This is the key to Linux' success. Linus Torvalds is not an entrepreneur, but a director.

If Steve Jobs is Walt Disney, Torvalds is more like Ingmar Bergman.

How does open source create more Bergmans?

Topics: CXO, Emerging Tech, Open Source

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5 comments
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  • huh???

    [i]By making the core of a product open source, then offering the secret sauce as a proprietary addition, companies can bring in the cash needed to create such teams.
    [/i]
    That is not freedom as in software!
    Releasing useless code for free without a key component is not FOSS, not even OSS.
    By this standard even M$ would qualify as a good citizen since they've been playing the same trick for decades.
    Linux Geek
    • The topic was innovation

      Open source is not a religion. It is a business model. To ignore what proprietary models appear to do well is ideological foolishness.
      DanaBlankenhorn
      • Don't beat this tired drum, Dana

        OSS innovates as much as other software projects, but innovation isn't often welcome. It's rare that some OSS project that's truly innovative (like BitTorrent, Miro, or Super Karamba) gets serious uptake. There are thousands of projects that get very little interest precisely because they are too innovative and different, and people want to use what's comfortable. Gnome 3.0 is getting criticism for this. OLPC's Sugar lost because of it. People wanted a WinXP-style interface. Tell me those two projects aren't innovative.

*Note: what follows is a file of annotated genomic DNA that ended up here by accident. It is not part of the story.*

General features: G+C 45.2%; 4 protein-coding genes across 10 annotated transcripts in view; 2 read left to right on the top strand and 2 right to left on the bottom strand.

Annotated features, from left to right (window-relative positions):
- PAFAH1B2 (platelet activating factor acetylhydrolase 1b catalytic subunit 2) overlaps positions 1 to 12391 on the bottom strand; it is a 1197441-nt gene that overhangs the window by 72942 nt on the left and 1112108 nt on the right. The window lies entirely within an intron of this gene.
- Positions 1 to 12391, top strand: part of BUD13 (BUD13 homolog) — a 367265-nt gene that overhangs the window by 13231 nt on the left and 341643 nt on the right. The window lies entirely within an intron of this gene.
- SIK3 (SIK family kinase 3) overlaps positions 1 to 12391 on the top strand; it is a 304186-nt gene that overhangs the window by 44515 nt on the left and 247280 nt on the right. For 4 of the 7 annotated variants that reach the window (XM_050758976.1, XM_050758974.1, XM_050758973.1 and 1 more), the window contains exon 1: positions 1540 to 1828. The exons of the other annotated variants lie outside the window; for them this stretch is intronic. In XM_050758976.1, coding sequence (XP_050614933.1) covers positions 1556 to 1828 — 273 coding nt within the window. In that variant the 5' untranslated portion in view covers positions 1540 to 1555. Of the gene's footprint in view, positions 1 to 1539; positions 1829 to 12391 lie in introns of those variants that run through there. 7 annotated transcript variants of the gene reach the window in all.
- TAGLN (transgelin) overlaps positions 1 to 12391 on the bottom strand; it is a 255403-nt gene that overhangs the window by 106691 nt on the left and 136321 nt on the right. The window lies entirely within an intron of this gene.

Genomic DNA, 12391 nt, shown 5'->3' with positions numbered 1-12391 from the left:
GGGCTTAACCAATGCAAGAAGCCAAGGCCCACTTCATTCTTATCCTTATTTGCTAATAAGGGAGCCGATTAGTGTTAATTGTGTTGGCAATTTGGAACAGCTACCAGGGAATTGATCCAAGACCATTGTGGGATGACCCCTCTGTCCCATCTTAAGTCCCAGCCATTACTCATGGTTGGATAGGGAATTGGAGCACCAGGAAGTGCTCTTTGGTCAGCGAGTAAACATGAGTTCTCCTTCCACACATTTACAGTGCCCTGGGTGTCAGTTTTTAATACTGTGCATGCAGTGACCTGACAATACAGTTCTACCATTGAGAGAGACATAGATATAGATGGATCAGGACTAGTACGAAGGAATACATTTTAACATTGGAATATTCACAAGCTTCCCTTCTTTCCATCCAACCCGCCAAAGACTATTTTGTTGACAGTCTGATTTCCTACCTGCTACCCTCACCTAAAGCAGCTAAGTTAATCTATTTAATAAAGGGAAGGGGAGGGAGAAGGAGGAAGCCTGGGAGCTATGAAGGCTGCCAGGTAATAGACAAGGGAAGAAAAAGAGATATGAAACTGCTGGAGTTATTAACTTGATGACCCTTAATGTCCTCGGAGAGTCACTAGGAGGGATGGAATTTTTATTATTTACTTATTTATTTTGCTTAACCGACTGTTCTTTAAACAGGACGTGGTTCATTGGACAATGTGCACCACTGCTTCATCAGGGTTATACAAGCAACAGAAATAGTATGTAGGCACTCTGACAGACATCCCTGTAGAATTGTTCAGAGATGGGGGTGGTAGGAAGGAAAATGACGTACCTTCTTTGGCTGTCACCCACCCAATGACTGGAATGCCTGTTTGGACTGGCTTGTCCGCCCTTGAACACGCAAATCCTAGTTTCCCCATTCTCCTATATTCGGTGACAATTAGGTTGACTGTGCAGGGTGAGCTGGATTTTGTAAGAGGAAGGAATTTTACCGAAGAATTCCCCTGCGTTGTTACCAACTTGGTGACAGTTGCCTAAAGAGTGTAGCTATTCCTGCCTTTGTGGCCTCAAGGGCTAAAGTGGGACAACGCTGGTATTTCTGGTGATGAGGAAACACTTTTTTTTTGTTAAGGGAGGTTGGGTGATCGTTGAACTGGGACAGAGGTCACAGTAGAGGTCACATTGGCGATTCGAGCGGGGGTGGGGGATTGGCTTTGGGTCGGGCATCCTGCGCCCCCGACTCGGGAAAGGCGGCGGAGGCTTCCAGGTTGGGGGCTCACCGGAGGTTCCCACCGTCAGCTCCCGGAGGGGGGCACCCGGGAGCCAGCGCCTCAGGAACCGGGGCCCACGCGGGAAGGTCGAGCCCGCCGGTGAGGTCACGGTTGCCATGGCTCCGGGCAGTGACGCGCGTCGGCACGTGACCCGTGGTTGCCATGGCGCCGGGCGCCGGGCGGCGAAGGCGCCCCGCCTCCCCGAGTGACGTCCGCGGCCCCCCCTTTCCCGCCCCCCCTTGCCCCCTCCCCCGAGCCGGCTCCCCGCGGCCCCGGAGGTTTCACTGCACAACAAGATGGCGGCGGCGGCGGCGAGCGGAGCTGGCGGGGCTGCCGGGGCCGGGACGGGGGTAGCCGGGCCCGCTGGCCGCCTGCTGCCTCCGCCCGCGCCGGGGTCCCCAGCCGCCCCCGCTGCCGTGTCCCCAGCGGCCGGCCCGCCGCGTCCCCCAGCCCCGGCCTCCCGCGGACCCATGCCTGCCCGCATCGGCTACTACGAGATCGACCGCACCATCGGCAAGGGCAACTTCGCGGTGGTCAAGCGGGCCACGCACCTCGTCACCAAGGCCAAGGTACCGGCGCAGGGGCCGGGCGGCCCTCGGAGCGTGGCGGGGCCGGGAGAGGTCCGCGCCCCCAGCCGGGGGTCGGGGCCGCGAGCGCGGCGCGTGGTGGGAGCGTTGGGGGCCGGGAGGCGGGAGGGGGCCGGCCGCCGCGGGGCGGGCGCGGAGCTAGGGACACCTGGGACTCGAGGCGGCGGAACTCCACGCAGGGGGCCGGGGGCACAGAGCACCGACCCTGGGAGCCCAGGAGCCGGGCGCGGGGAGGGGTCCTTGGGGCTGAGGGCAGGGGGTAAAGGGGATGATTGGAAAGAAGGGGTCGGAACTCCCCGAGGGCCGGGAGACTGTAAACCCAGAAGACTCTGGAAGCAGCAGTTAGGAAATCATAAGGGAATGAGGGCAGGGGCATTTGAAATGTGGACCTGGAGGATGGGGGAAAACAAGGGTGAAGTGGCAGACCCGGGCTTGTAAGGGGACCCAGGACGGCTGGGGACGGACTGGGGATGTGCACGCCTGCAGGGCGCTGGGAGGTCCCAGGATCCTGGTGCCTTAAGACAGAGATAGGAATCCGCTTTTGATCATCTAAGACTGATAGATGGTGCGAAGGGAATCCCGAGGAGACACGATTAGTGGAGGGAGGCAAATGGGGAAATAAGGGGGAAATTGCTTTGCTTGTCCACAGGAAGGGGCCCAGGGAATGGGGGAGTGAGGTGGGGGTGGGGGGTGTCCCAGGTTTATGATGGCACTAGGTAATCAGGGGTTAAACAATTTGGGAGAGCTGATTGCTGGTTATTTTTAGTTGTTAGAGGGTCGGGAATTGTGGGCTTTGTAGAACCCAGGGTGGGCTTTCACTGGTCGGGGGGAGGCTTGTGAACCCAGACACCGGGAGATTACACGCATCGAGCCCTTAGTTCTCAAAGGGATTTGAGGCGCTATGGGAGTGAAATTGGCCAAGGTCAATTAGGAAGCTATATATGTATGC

Look over Freshmeat for a while, and you'll find First Person Shooter file managers, true 3D desktops, and many others. If you're willing to look past the desktop, you'll find cluster software, mesh networks, and countless great projects.

        In truth, Android is more innovative than you think -- innovative in its easy integration into Google Apps, and Apple's iPhone is less so. The iPhone is no big deal in Asian markets like Taiwan and Korea, where smartphones have been around for years and the original iPhone was derided as an incomplete knock-off with few features.